The Participation of Mexico in Global Supply Chains: The Challenge of Adding Mexican Value
Blyde, Juan S.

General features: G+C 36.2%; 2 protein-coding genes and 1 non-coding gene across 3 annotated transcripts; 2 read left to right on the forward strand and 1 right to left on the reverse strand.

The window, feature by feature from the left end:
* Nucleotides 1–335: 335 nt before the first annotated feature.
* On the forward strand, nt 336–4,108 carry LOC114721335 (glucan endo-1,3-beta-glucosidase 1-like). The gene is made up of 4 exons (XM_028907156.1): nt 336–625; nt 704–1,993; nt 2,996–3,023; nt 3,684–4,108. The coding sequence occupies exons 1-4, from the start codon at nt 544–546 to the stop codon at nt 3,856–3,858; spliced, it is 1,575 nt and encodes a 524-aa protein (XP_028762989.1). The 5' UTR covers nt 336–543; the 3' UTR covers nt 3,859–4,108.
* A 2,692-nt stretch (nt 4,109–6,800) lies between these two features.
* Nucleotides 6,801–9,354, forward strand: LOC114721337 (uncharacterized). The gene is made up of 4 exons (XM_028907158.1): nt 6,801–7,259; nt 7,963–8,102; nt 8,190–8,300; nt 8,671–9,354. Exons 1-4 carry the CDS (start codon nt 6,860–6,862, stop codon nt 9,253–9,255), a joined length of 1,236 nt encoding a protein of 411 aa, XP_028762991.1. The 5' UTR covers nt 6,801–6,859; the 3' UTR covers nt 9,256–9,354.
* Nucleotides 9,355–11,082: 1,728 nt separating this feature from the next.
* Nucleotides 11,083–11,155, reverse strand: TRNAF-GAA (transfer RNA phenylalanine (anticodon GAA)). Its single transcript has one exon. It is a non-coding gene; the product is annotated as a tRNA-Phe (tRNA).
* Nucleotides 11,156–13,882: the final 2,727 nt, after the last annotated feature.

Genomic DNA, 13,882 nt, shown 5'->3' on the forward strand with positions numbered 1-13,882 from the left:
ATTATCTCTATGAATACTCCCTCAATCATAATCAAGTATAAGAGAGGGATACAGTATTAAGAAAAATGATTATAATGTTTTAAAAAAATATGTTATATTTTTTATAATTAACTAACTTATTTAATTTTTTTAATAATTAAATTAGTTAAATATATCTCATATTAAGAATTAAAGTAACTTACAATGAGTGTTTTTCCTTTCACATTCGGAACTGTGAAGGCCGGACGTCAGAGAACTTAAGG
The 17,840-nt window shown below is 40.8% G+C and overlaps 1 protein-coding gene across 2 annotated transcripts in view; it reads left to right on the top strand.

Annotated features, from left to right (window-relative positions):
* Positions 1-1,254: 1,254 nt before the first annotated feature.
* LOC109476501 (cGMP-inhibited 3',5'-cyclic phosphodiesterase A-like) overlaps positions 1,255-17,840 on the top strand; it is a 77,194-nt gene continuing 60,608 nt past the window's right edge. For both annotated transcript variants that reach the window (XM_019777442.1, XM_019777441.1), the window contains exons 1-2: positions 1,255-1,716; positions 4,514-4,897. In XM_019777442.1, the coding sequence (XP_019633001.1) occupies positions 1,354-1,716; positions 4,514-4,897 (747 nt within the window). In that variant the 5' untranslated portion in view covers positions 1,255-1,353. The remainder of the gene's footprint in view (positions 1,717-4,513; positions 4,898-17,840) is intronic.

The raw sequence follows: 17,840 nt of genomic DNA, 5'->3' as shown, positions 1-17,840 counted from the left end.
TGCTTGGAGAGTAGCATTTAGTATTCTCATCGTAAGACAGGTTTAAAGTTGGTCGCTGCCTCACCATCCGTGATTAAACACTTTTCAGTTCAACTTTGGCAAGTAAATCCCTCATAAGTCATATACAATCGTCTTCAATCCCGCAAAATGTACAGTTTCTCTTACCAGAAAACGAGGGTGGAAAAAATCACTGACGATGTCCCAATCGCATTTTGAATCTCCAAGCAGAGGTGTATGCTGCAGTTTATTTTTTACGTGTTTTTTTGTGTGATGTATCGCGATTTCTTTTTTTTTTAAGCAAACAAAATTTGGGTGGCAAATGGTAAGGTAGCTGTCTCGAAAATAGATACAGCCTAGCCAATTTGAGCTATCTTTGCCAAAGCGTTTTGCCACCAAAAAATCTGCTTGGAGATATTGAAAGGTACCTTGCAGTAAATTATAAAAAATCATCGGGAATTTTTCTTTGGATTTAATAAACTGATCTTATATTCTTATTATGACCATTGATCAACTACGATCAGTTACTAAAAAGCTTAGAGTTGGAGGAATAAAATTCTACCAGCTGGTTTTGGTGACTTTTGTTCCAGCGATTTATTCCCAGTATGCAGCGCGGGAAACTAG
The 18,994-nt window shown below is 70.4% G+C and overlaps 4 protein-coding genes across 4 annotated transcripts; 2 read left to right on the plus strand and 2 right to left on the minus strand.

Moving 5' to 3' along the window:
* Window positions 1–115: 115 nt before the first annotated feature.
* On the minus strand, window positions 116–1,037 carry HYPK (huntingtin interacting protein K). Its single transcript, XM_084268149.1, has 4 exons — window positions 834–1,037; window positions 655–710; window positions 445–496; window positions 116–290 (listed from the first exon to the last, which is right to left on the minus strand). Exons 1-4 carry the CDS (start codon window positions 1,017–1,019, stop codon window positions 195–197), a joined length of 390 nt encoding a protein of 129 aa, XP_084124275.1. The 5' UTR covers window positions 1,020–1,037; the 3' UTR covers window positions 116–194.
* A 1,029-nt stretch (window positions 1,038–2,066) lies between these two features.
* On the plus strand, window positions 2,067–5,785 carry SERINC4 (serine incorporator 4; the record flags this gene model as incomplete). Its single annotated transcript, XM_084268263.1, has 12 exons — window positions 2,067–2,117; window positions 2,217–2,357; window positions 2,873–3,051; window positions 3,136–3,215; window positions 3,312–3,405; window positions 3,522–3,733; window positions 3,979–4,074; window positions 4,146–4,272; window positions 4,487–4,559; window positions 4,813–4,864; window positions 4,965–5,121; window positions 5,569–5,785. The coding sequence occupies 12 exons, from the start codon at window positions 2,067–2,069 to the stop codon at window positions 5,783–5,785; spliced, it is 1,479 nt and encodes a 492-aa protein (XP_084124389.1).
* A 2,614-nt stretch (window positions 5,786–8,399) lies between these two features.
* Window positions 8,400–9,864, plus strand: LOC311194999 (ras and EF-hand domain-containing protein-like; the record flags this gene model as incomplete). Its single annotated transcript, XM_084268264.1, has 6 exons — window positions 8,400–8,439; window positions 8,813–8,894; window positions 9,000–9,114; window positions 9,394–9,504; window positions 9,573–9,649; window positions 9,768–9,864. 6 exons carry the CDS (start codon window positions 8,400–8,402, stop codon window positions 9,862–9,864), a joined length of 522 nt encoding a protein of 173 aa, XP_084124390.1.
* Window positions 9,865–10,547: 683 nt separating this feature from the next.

There is a general perception that Mexico's insertion in global supply chains has been mostly in assembly operations and that efforts should be made to incorporate additional domestic value in the international production networks in which the country participates. To examine this issue properly one needs to have a measure of the share of domestic value added that is effectively embodied in Mexico's exports. We analyze firm-level data from the IMMEX census which covers all the firms that benefit from the Maquiladora and the PITEX programs. We find that the share of domestic value added as a proportion of the firm's exports has been declining in the last 6 years. We show that the decline is not the result of market share re-allocations; that it persists after controlling for price changes and that is observed across firms of all sizes. The results suggest that more segments of the supply chains are generally not moving into Mexico and that on the contrary there is a trend of falling domestic value added. This result contrasts with that of other countries engaged in similar export processing activities, like China.